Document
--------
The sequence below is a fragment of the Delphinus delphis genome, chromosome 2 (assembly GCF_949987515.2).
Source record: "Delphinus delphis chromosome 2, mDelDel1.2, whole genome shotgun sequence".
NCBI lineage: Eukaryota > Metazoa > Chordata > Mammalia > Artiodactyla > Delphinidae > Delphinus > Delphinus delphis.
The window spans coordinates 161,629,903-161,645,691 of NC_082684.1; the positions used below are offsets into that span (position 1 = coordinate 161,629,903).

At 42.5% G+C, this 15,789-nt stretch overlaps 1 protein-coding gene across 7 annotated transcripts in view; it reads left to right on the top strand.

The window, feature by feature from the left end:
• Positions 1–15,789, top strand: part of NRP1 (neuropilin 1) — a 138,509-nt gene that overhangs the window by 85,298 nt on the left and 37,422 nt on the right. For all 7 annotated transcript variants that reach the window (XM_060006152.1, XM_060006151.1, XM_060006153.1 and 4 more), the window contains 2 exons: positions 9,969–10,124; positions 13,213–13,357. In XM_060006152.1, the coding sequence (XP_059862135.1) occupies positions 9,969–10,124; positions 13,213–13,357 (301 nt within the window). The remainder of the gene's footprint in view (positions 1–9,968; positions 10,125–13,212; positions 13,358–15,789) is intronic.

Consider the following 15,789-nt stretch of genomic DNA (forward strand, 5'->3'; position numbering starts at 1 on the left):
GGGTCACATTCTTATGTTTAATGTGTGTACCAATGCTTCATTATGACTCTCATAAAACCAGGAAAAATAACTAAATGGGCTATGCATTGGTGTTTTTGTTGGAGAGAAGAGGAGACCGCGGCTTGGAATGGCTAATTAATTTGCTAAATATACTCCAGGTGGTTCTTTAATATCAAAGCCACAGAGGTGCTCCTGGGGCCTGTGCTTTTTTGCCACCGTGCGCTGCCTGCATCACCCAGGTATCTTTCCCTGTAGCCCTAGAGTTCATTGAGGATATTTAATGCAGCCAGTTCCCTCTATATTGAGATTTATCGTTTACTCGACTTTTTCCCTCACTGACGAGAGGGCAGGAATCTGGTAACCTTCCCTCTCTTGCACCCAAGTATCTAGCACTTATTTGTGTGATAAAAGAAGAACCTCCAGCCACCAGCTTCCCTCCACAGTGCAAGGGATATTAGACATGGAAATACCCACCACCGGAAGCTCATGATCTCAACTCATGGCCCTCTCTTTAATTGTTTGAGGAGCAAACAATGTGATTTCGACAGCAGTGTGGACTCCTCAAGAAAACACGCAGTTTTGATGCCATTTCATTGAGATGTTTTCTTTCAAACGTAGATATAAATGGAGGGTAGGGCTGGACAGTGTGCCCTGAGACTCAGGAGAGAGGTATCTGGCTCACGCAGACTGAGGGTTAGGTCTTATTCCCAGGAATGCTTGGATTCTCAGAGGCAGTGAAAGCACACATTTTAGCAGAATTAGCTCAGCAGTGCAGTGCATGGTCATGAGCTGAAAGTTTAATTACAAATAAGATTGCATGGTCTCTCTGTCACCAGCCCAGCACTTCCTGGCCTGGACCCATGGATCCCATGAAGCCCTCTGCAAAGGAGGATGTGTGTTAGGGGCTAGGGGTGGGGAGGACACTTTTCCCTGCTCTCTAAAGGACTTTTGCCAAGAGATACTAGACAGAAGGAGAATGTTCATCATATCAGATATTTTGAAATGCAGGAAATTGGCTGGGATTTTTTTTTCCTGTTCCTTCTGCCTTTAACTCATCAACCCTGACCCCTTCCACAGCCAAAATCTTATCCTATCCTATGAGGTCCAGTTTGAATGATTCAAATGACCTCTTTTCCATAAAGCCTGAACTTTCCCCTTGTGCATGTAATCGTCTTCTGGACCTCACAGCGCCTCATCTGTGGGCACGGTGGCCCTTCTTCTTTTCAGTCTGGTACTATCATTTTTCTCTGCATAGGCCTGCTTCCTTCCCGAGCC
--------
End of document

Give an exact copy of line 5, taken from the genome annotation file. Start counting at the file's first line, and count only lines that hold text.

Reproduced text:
At 42.5% G+C, this 15,789-nt stretch overlaps 1 protein-coding gene across 7 annotated transcripts in view; it reads left to right on the top strand.